Brian Wansink: I have been researching in this area of how you can influence healthy eating for 25 years. We had been doing research on packaging, and found that smaller packages mean people end up eating dramatically less food. I found people would pay a premium for smaller packages. I told MM, Mars and Nibisco to make 100 calorie packs. They didn’t believe it at first, but they eventually made them, and that ended up being a huge success. Since then, I’ve been looking at what are the things in our environments that trip us up. With Slim by Design, I’m looking more broadly across society: what we can do ourselves, in our homes, our restaurants, where we shop, to be healthier.

JB: In the book, you note that most Americans eat more than 80 percent of their food within five miles of where they live, and you call for a consumer-led movement to re-engineer these spaces. Can you tell me about what this looks like?

BW: For example, we have this 100 point scorecard for lunch rooms in schools. Instead of banning chocolate milk, it gives schools points if they make white milk more convenient and attractive to drink. If there is fruit that’s provided within two feet of a cash register, they’d get another point. If they name the healthy vegetables cool names, another point. Most school lunchrooms initially only score between 20 to 30 points. These changes can be made in a weekend and cost almost nothing to do.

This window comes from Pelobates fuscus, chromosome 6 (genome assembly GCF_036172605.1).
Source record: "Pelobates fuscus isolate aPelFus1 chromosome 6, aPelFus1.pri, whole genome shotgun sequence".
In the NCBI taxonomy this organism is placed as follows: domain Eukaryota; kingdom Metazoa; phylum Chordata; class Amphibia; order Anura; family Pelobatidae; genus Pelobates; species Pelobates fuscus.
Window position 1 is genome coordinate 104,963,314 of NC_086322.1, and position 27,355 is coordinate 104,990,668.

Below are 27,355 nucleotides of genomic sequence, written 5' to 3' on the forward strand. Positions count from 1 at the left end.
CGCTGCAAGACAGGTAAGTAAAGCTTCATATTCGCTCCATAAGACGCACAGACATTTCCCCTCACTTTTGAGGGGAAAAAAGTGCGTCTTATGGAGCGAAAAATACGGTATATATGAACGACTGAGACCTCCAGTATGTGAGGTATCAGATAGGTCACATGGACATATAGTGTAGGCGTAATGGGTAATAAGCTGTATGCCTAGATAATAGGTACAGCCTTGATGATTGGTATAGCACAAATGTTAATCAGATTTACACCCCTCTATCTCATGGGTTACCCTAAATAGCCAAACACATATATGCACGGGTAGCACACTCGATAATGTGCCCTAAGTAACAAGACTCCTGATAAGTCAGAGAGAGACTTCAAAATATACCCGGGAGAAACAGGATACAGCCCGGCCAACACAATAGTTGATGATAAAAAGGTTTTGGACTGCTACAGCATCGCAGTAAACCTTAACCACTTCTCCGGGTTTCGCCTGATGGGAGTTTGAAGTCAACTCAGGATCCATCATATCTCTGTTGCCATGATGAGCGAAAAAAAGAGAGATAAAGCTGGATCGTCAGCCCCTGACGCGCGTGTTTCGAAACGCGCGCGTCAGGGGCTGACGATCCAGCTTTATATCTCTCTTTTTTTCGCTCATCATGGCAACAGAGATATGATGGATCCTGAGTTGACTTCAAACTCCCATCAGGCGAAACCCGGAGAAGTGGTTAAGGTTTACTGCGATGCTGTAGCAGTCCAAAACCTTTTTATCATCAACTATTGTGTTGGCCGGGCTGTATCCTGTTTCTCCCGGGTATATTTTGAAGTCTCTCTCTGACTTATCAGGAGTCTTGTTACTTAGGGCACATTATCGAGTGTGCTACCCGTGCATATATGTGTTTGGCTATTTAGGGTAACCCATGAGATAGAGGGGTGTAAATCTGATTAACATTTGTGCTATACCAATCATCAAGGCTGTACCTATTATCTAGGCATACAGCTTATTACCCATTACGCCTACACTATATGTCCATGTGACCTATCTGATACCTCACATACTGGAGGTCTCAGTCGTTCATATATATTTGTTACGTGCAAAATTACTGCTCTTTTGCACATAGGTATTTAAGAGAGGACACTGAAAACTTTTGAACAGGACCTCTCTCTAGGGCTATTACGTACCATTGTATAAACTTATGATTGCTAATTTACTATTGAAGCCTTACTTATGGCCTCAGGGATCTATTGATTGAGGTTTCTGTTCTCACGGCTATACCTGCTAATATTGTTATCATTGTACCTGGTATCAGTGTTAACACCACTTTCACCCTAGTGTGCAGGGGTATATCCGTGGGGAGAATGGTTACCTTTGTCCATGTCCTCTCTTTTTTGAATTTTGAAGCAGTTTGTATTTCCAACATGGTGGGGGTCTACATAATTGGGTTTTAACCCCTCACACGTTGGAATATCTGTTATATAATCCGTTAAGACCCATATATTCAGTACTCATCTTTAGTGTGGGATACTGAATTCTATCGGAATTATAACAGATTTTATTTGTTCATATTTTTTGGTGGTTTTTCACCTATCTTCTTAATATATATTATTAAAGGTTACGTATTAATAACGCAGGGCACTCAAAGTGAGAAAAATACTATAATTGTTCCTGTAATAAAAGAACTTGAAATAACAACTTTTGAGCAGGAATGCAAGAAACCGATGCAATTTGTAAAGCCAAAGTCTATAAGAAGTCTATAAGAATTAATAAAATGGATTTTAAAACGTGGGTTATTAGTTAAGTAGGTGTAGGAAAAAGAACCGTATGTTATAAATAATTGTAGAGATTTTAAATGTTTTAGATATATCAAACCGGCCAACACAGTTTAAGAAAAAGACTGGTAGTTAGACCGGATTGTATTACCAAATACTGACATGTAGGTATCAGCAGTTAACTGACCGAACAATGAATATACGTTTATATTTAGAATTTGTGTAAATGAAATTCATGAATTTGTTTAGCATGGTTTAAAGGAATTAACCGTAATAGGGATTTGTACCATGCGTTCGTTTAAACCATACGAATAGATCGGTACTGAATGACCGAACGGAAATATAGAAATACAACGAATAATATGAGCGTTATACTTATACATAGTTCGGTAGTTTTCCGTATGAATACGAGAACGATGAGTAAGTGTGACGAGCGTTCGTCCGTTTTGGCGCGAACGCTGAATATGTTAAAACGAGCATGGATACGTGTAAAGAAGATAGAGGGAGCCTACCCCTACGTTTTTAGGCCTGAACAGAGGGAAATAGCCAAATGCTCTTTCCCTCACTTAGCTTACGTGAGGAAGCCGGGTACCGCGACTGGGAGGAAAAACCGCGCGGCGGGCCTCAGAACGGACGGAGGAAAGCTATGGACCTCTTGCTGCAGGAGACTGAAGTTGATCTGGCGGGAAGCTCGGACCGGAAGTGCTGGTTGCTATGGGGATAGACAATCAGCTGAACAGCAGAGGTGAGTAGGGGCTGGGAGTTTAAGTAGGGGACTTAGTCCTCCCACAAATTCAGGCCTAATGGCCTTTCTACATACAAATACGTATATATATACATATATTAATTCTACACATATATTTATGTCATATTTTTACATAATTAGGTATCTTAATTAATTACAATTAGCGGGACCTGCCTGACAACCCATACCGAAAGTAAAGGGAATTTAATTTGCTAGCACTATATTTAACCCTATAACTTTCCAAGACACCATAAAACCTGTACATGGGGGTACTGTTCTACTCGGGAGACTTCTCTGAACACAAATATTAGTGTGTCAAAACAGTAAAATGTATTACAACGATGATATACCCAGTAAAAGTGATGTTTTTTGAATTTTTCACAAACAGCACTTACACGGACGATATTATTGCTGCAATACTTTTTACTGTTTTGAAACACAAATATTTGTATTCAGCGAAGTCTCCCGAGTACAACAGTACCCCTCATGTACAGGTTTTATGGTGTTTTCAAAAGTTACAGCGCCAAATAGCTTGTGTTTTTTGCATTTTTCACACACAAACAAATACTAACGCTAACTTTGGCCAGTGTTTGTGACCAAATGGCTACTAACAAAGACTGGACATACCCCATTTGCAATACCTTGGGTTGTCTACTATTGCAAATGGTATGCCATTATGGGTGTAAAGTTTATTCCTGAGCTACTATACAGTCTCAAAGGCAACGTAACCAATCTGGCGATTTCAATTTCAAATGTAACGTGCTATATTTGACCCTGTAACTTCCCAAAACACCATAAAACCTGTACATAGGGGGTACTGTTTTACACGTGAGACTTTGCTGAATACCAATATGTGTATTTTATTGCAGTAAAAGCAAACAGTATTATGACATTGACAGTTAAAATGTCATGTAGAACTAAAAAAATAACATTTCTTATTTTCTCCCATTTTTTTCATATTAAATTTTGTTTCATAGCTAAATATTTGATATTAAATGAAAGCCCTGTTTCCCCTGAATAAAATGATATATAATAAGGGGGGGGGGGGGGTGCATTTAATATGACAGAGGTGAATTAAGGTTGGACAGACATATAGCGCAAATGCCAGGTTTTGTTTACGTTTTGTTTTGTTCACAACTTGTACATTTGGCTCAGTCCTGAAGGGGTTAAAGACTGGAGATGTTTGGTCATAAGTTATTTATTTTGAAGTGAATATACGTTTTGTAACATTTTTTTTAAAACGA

“The reason I’m not very sanguine about policy is that it tremendously backfires. I can guess in 1920 that they thought prohibition was going to be a great Idea.”
So consumers hold the answer to the obesity crisis?

BW: Up until now, consumers haven’t really known that they could ask a restaurant to change, or ask their workplace or school to make changes. They didn’t know what to ask. That’s been my mission for the last seven years: trying to figure out what can be done that works. If we get a restaurant to offer half-size portions, it’s not just us who benefit, it’s all the people who didn’t realize to ask for half-size portions. Then a sea change happens. To cause a transformation, we can’t do it by shaking a finger at restaurants or grocery stores. You have to do it by hitting it where it counts the most: having consumers say ‘here’s what I want.’

JB: Handing the responsibility to the individual somewhat takes this problem out of the realm of policy. You aren’t a fan of policy solutions, are you?